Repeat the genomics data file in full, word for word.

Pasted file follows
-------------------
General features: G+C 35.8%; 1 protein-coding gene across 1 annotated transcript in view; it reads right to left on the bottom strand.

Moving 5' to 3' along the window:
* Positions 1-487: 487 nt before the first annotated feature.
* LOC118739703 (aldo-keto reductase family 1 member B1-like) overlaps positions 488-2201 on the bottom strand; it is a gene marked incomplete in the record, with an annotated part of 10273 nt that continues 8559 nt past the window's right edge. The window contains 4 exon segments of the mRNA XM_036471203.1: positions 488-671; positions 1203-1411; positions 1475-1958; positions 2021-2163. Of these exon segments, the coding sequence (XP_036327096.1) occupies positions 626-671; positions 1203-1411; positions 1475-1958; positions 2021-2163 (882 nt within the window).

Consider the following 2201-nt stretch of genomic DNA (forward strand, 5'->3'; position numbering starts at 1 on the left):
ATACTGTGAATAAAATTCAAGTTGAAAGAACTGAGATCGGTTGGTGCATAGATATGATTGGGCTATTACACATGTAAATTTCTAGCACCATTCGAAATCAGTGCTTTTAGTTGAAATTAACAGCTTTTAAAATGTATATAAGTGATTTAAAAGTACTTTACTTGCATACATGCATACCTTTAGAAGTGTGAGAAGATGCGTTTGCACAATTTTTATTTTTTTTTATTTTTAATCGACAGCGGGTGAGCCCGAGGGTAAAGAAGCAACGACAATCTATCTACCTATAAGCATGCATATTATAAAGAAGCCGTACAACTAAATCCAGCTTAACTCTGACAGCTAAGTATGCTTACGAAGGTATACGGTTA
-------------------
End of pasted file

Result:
General features: G+C 35.8%; 1 protein-coding gene across 1 annotated transcript in view; it reads right to left on the bottom strand.

Moving 5' to 3' along the window:
* Positions 1-487: 487 nt before the first annotated feature.
* LOC118739703 (aldo-keto reductase family 1 member B1-like) overlaps positions 488-2201 on the bottom strand; it is a gene marked incomplete in the record, with an annotated part of 10273 nt that continues 8559 nt past the window's right edge. The window contains 4 exon segments of the mRNA XM_036471203.1: positions 488-671; positions 1203-1411; positions 1475-1958; positions 2021-2163. Of these exon segments, the coding sequence (XP_036327096.1) occupies positions 626-671; positions 1203-1411; positions 1475-1958; positions 2021-2163 (882 nt within the window).

Consider the following 2201-nt stretch of genomic DNA (forward strand, 5'->3'; position numbering starts at 1 on the left):
ATACTGTGAATAAAATTCAAGTTGAAAGAACTGAGATCGGTTGGTGCATAGATATGATTGGGCTATTACACATGTAAATTTCTAGCACCATTCGAAATCAGTGCTTTTAGTTGAAATTAACAGCTTTTAAAATGTATATAAGTGATTTAAAAGTACTTTACTTGCATACATGCATACCTTTAGAAGTGTGAGAAGATGCGTTTGCACAATTTTTATTTTTTTTTATTTTTAATCGACAGCGGGTGAGCCCGAGGGTAAAGAAGCAACGACAATCTATCTACCTATAAGCATGCATATTATAAAGAAGCCGTACAACTAAATCCAGCTTAACTCTGACAGCTAAGTATGCTTACGAAGGTATACGGTTA